Sign In / Sign Out
Navigation for Entire University
- ASU Home
- My ASU
- Colleges and Schools
- Map and Locations
The Environmental Humanities Initiative of the Institute for Humanities Research at Arizona State University is collaborating with the University of Texas Humanities Institute in a grant awarded by the Consortium of Humanities Centers and Institutes (CHCI), located at the University of Wisconsin System. The grant, funded by the Andrew W. Mellon Foundation, is for the purpose of conducting a Global Humanities Institute (GHI) in summer 2021 on the theme “Climate Justice and Problems of Scale.” This will be the fifth GHI funded through the CHCI-Mellon partnership.
The project is a collaboration among six CHCI member institutions, including the Humanities Institute (University of Texas at Austin), the Centre for the Advancement of Scholarship (University of Pretoria), the Sydney Environmental Institute (University of Sydney), the Institute for Humanities Research (ASU), the Center for American Studies and Research (American University of Beirut) and the Humanities Center (Carnegie Mellon). Three or four scholars from each participating university are collaborating to plan the GHI’s activities. These scholars include principal investigator Pauline Strong, professor of anthropology and director of the Humanities Institute; Joni Adamson, President’s Professor of Environmental Humanities and director of the Environmental Humanities Initiative; and James Ogude, professor and director at the Centre for the Advancement of Scholarship.
The Summer 2021 GHI is scheduled to be held at the University of Pretoria, South Africa, and will convene 18 senior scholars along with 18 early-career scholars from around the world for a 10-day conference. It will include keynote addresses from renowned scholars in the field.
“The Environmental Humanities Initiative at ASU’s Institute for Humanities Research is honored to partner with UT Austin and this international group of humanities scholars,” said Adamson, project co-PI.
“The Global Humanities Institute will build on and expand the global Humanities for the Environment network launched at ASU in 2013 with CHCI and Mellon funding," Adamson said. "The GHI will train early-career faculty, something that is more important than ever as we learn to respond quickly to new challenges in uncertain times.”
The GHI will explore climate change as a social, historical and cultural force that transforms all lives but does so in an uneven and often unequal fashion. Behind the institute is the premise that problems of scale make it difficult to understand the differing ways in which climate change affects lives, communities and the earth. Seeking to cultivate scale literacy, the institute will generate more nuanced and holistic understandings of the relationship between the effects of climate change and the intensification of injustices in the social, political and cultural spheres. These inquiries are grounded in the understanding that a diverse array of factors — including geography, race, ethnicity, gender, age, ability and economic position — influence the ways in which individuals and groups experience and react to the impacts of climate change.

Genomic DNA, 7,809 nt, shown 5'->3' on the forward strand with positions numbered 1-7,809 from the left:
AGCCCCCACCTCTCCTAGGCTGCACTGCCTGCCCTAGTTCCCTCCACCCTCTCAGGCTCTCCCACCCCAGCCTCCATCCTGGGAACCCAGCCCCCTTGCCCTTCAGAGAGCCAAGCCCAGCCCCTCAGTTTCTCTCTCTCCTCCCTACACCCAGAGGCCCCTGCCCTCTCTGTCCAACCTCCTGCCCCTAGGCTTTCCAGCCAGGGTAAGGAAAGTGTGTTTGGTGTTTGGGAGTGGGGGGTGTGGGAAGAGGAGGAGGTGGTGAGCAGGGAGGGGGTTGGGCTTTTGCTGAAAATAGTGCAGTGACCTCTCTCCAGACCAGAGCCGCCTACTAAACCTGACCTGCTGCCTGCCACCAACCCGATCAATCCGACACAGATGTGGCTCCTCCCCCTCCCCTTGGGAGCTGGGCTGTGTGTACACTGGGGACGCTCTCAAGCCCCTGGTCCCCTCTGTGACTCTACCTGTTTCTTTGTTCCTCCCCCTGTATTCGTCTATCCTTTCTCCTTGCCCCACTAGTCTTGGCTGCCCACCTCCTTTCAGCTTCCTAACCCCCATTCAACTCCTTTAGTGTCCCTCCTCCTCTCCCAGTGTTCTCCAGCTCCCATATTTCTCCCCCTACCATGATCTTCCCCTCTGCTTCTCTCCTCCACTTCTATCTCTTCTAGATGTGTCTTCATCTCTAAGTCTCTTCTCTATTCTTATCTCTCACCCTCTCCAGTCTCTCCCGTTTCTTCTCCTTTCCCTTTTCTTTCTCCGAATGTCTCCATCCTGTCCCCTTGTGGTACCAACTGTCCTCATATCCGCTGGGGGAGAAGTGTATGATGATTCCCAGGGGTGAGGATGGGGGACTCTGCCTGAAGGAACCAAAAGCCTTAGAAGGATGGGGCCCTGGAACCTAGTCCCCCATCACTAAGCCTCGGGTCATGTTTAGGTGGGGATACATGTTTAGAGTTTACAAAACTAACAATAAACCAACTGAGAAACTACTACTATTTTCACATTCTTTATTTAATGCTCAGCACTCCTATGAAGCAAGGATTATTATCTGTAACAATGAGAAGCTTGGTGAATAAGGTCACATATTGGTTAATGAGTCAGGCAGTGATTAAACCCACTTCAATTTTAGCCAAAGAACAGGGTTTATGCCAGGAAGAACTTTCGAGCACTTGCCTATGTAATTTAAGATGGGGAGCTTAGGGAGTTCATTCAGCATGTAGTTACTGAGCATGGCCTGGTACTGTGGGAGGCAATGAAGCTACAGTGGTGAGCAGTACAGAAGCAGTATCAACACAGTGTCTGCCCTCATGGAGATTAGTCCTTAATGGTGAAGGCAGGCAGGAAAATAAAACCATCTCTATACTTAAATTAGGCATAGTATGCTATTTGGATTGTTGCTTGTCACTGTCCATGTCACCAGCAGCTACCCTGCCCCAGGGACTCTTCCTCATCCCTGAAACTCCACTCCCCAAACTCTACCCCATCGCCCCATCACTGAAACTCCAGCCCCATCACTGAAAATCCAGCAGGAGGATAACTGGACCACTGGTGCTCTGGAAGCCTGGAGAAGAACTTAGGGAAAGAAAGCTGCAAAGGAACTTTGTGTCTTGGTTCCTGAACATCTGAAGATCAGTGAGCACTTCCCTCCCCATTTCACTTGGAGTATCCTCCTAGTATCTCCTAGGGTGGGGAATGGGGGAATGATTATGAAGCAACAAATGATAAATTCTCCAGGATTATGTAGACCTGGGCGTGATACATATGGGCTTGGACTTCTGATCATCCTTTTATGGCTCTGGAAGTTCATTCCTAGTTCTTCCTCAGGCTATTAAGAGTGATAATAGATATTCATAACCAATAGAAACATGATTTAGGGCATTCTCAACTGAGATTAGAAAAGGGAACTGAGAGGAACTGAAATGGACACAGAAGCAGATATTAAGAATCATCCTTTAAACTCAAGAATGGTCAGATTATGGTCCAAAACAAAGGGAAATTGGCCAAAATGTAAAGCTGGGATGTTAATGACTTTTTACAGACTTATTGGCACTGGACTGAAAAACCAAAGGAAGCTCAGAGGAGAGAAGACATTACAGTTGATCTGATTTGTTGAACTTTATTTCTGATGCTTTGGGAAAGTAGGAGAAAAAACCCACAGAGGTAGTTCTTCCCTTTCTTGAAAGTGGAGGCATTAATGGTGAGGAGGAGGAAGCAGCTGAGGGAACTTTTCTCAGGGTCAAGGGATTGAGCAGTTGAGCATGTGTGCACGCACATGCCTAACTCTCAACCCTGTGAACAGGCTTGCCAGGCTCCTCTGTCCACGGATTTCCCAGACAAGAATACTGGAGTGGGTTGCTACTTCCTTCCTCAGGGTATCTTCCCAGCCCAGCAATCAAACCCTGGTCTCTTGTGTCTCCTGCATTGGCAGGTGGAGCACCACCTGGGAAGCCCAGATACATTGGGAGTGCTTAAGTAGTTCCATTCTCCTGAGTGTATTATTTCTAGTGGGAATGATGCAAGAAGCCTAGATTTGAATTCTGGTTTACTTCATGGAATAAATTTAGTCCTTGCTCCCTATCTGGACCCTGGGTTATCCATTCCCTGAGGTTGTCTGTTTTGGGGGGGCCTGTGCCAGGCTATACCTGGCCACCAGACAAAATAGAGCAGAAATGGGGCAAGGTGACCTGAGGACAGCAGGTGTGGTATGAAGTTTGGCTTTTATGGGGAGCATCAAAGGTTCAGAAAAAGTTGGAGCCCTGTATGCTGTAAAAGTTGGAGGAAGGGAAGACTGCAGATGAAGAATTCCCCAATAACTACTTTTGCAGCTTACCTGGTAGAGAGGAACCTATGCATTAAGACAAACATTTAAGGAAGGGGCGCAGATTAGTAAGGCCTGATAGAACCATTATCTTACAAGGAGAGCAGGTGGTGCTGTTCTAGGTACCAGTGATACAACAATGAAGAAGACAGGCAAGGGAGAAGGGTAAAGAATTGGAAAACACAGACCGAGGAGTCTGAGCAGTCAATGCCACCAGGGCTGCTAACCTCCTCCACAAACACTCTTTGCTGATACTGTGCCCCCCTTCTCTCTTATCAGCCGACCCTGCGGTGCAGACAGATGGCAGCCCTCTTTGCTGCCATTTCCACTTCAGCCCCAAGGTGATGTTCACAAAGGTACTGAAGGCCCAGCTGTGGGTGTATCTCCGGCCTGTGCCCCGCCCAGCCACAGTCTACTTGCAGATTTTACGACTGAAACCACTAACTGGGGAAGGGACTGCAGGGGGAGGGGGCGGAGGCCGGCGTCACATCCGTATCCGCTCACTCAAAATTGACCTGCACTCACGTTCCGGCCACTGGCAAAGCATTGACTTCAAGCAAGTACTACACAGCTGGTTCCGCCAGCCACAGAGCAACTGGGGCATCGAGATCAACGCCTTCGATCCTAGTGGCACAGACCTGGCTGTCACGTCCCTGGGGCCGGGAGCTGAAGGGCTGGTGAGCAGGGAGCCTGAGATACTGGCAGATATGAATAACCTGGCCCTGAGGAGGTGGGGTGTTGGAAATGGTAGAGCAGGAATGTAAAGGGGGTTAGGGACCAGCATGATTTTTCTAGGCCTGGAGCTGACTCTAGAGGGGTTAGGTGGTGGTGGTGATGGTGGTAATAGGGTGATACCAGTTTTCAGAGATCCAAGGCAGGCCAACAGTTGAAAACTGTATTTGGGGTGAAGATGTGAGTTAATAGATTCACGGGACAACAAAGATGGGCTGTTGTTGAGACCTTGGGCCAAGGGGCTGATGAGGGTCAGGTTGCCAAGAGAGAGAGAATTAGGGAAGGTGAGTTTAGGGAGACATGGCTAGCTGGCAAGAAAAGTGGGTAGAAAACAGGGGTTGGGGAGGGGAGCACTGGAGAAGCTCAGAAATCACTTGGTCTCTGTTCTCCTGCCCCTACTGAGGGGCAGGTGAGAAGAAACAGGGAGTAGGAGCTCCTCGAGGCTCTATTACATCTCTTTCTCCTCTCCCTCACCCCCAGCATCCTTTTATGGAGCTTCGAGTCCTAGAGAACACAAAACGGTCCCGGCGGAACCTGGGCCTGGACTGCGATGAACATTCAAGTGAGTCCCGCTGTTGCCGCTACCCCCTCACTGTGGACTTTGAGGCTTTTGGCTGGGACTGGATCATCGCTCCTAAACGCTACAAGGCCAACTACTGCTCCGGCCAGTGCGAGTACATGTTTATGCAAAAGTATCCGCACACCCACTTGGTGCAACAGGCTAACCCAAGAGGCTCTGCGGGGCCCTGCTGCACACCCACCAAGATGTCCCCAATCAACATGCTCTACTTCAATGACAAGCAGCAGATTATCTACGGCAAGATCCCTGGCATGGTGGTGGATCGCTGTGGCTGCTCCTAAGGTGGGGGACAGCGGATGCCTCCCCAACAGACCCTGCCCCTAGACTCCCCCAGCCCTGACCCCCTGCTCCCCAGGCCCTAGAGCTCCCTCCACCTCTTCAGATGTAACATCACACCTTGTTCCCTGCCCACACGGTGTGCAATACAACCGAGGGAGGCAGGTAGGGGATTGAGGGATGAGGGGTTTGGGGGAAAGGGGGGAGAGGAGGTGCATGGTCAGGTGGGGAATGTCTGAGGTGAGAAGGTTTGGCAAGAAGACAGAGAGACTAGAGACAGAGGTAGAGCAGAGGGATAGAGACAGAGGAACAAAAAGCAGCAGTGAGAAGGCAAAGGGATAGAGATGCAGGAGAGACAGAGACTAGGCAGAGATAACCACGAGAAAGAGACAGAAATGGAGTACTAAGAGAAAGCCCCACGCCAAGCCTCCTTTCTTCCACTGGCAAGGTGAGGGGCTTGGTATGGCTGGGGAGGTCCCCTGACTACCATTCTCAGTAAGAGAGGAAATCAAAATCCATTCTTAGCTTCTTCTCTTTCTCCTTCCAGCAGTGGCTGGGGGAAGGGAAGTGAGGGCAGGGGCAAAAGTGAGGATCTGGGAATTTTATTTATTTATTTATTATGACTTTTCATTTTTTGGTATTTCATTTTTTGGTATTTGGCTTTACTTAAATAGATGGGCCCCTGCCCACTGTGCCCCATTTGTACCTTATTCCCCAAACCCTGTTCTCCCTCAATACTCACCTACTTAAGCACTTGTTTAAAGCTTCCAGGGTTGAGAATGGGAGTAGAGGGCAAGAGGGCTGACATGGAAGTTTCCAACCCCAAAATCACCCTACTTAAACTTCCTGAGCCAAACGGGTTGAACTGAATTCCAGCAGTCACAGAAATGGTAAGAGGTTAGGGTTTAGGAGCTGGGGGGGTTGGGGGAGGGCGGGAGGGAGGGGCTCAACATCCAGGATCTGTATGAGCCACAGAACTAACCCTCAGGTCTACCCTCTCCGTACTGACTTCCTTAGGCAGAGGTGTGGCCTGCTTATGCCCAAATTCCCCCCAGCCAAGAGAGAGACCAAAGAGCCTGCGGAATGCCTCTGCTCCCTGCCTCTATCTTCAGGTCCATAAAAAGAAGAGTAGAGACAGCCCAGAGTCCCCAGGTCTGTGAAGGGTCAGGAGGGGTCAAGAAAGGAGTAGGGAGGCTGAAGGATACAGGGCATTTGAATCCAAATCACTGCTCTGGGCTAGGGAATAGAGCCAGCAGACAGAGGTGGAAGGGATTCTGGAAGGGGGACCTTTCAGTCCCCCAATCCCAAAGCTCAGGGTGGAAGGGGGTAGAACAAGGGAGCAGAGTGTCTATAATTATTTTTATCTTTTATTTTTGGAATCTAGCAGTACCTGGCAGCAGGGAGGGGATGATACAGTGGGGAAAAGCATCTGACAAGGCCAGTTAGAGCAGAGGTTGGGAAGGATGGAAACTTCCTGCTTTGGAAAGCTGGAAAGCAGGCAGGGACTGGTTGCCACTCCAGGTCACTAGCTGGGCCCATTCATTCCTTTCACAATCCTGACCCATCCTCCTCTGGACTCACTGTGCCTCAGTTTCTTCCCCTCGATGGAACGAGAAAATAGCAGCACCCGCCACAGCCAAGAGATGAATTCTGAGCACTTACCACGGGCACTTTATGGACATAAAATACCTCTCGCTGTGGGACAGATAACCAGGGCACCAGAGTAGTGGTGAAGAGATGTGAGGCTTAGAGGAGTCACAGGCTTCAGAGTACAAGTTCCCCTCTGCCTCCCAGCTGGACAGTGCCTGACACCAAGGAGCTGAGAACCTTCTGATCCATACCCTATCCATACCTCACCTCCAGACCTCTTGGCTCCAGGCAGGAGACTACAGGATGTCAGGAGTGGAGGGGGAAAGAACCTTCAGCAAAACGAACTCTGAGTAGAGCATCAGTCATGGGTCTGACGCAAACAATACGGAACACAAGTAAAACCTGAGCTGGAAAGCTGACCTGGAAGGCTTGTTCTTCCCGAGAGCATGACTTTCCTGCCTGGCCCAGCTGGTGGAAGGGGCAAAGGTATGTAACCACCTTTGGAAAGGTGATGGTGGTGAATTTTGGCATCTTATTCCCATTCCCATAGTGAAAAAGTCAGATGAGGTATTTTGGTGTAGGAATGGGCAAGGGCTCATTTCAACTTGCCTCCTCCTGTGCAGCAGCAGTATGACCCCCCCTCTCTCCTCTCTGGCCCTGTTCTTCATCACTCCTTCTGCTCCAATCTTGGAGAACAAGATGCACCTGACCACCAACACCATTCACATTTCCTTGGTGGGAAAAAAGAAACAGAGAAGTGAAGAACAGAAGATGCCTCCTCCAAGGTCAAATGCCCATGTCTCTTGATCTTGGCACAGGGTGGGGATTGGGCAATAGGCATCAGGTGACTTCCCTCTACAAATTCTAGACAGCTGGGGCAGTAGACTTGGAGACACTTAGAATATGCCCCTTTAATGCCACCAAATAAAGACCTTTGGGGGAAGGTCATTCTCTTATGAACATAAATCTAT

The institute will consider the following research questions, among others:
“During the 2020-21 and 2021-22 academic years, Arizona State University and the University of Pretoria will also co-host related Faculty Fellow seminars on the theme of ‘The Humanities for the Environment: The Future of Food,’” said Adamson.
“These seminars will build on collaborations between ASU’s North American HfE Observatory and University of Pretoria’s African HfE Observatory, that have been ongoing since 2015,” said Joan McGregor, project co-PI, project lead for Dinner 2040 and professor of philosophy at ASU.
According to co-PI Ogude, the GHI will support work centered in the HfE African and North American Observatories that was seed funded by the CHCI in 2013-15. The GHI will also advance ongoing work of humanities faculty at University of Pretoria and ASU who are researching ways to increase food sovereignty and ensure climate justice in two distinct regions in the global south and global north, respectively. At these institutions, the project will focus on equitable access to healthy foods and water and the emerging work in indigenous communities in both South Africa and Arizona to build food systems that will meet the challenges presented by climates that are becoming warmer and drier.
In South Africa, this work includes working around drought-resistant crops — an existing research agenda of Humanities for the Environment at the Centre for the Advancement of Scholarship. It additionally involves a focus on recuperating traditional knowledges of agroforestry known as “earthkeeping,” and enhancing food production system resilience. In Arizona this includes cultivating “famine foods,” harvesting desert plants and reintroducing regenerative farming practices known as “O'odham Himdag,” or the “Desert People's Way.” All of these local initiatives will be discussed and interrelated at the institute, allowing for a global scale of comparative analysis.
Preceding the GHI, representatives from the six partner institutions will hold a virtual global planning meeting to discuss the agenda for the institute and collaborative activities that will be held on the partner institutions’ campuses. In the months following the GHI, members of the planning group will reconvene at the University of Sydney to discuss outcomes and possible publications.